Christmas music …

Christmas day we went to a small “Reformed Church” in the Clichy area of Paris to hear the Choir of the Monastery of the Trinity Saint-Alexander Nevsky, the ancient monastery of the Tsars in Saint Petersburg. It was a simple church, little ornamentation, a large pine cross in the center of the nave. The choir walked in, very large looking men dressed in black robes. They lined up in front of the cross and began. It was music easily recognized as Russian, deep resonating bases, music my Russian bones recognized and then my Jewish blood recognized something else. I realized I was hearing and seeing the collective unconscious of  “Mother (Orthodox) Russia.”

I heard the singing, beautiful voices praising God, praising their love of Jesus; beautiful sounds filling the church, perhaps reaching up to heaven. And then after the singing, I “heard” the priest take the pulpit and begin a tirade against the Christ killers. Their hateful words filled the church and sent the Cossacks storming into the sthetls ravaging, raping, butchering the Christ Killers.

I took a picture and as you can see, it came out blurry.

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That’s the way I felt. Where was the blurry line between what one sang about God and how one acted towards their fellow man?

 

Several days later – last night in fact - we went to Eglise de La Madeleine, a church designed in the classical temple model to the glory of Napoleon’s army.

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The building, as you can see, is massive, huge columns, “bombastic” is the way Renée phrased it. The interior is wide, opened, cold. Behind the altar is a large marble statue of Mary (I think it’s Mary Magdeleine not Mother Mary) with angels on either side of her.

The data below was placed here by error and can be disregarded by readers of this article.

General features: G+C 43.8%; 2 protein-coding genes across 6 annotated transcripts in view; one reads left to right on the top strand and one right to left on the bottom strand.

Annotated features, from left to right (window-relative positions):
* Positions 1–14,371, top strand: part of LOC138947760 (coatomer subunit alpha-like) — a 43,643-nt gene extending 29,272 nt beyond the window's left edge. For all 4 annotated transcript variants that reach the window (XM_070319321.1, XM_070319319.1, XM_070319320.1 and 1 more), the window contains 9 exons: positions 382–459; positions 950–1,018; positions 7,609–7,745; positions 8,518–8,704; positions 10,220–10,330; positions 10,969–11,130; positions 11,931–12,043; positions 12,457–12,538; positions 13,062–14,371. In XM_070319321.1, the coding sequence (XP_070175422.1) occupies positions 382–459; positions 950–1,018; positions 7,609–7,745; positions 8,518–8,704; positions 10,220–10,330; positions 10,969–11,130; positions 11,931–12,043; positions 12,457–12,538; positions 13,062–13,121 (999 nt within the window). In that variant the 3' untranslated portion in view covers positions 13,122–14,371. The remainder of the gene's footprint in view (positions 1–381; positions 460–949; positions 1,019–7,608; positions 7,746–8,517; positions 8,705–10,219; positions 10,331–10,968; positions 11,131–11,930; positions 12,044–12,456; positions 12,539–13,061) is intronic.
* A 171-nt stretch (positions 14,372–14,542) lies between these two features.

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Beyond her on the wall is a narrow semi-circular painting of Jesus surrounded by his disciples. Above that, four times as large, dominating the rear wall is a painting of the ermine-robed Emperor on his throne with the Pope kneeling at his side 

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This is Napoleon’s church – strong, masculine!

The concert was Mozart’s Requiem and from what should have been the first resounding cords, something was off. The sound was as if in a tin drum, the music, the singing should have soared, should have filled the church, should have filled me with a powerful joy that Mozart had written into his music. I had come to be transported. Instead was trampled down. And then I got it.

Two weeks before we had heard Fauré’s Requiem in this space and it was beautiful. It was rich and elegant. It was sensual and it was feminine. That would not be trampled in this masculine, bombastic residence of Napoleon’s will.

But Mozart’s powerful music would not be tolerated. It was like two rams butting heads and this was Napoleon’s church. His energy was here and he would not tolerate another strong male presence and held the music down.

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